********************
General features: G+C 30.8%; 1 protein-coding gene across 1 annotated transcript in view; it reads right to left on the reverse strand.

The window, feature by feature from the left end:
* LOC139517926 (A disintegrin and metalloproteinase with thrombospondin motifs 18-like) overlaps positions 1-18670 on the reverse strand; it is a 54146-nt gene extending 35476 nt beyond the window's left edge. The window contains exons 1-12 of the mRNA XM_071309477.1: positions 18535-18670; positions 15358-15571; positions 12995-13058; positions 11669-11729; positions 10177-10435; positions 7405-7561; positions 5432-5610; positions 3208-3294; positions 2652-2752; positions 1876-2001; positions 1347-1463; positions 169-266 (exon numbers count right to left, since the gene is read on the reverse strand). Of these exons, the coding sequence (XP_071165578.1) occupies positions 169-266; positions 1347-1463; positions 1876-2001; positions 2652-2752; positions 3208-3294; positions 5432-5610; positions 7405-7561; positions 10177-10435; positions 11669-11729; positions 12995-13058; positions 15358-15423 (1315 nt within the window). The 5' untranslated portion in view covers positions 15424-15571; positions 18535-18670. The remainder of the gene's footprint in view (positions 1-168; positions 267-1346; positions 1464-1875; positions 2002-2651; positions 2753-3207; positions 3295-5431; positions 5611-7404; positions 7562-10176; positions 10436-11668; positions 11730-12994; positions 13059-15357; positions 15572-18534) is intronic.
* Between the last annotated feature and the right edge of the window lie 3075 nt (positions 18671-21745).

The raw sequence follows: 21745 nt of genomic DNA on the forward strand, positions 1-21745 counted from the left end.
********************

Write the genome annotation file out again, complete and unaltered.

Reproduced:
General features: G+C 30.8%; 1 protein-coding gene across 1 annotated transcript in view; it reads right to left on the reverse strand.

The window, feature by feature from the left end:
* LOC139517926 (A disintegrin and metalloproteinase with thrombospondin motifs 18-like) overlaps positions 1-18670 on the reverse strand; it is a 54146-nt gene extending 35476 nt beyond the window's left edge. The window contains exons 1-12 of the mRNA XM_071309477.1: positions 18535-18670; positions 15358-15571; positions 12995-13058; positions 11669-11729; positions 10177-10435; positions 7405-7561; positions 5432-5610; positions 3208-3294; positions 2652-2752; positions 1876-2001; positions 1347-1463; positions 169-266 (exon numbers count right to left, since the gene is read on the reverse strand). Of these exons, the coding sequence (XP_071165578.1) occupies positions 169-266; positions 1347-1463; positions 1876-2001; positions 2652-2752; positions 3208-3294; positions 5432-5610; positions 7405-7561; positions 10177-10435; positions 11669-11729; positions 12995-13058; positions 15358-15423 (1315 nt within the window). The 5' untranslated portion in view covers positions 15424-15571; positions 18535-18670. The remainder of the gene's footprint in view (positions 1-168; positions 267-1346; positions 1464-1875; positions 2002-2651; positions 2753-3207; positions 3295-5431; positions 5611-7404; positions 7562-10176; positions 10436-11668; positions 11730-12994; positions 13059-15357; positions 15572-18534) is intronic.
* Between the last annotated feature and the right edge of the window lie 3075 nt (positions 18671-21745).

The raw sequence follows: 21745 nt of genomic DNA on the forward strand, positions 1-21745 counted from the left end.